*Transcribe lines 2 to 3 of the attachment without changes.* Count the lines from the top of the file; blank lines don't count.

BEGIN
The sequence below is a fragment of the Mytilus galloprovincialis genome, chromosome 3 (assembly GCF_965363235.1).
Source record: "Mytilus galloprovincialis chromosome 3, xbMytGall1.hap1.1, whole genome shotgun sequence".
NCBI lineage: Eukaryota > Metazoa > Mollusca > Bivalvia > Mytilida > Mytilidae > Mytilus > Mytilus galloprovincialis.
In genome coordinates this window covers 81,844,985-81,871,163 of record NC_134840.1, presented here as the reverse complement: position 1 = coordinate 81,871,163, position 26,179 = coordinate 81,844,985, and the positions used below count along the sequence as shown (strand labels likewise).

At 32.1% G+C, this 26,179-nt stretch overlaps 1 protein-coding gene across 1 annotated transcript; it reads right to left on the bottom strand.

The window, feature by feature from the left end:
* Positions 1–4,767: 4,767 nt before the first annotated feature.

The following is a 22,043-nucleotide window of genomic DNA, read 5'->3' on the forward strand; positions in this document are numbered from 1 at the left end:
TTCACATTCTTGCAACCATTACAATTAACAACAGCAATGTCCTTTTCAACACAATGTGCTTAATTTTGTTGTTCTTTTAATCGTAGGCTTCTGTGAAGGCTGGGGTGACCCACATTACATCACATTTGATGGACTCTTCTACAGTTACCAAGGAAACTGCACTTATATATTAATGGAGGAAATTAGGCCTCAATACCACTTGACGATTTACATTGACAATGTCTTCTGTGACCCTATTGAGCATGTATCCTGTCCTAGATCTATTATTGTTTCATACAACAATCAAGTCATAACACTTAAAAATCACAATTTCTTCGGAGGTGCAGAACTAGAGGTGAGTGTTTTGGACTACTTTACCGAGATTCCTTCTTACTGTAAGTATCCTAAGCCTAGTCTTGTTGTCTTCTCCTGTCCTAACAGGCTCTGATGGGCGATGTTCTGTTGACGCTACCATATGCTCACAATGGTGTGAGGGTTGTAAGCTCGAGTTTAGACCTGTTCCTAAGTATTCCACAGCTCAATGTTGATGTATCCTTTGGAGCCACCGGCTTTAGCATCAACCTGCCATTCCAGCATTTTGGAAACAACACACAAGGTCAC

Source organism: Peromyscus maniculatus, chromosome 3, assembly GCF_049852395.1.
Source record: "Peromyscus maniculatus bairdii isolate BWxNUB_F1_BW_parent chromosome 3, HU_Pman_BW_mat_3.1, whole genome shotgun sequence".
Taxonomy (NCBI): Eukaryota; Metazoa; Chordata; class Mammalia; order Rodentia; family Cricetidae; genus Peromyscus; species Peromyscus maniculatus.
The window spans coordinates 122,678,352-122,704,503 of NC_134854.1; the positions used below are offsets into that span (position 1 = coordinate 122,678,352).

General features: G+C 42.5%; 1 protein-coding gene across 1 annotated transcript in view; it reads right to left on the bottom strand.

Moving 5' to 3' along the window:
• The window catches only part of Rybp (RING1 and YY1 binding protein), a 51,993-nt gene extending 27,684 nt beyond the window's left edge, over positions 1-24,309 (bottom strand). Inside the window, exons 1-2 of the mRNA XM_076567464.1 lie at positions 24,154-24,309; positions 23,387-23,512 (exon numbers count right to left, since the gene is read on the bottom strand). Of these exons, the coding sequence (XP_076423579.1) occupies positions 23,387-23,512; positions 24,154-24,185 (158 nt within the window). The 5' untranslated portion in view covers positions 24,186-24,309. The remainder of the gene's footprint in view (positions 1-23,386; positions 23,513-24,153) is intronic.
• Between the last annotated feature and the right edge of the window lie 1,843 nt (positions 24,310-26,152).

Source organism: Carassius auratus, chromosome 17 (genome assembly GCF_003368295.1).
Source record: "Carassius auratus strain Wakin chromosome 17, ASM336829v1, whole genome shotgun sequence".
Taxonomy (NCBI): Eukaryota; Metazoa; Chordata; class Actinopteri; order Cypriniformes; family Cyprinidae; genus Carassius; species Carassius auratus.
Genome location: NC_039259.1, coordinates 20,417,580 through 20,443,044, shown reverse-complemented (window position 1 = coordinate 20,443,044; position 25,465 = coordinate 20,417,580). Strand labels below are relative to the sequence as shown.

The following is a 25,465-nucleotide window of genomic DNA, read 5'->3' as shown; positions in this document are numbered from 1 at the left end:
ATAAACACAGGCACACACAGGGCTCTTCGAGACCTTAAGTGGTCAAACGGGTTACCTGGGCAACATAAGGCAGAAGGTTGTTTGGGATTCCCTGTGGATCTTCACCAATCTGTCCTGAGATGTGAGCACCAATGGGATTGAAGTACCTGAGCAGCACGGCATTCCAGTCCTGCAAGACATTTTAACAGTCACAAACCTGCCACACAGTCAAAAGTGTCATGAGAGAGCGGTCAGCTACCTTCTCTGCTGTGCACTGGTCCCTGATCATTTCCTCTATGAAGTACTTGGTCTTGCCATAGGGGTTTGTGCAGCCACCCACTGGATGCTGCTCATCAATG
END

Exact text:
Source record: "Mytilus galloprovincialis chromosome 3, xbMytGall1.hap1.1, whole genome shotgun sequence".
NCBI lineage: Eukaryota > Metazoa > Mollusca > Bivalvia > Mytilida > Mytilidae > Mytilus > Mytilus galloprovincialis.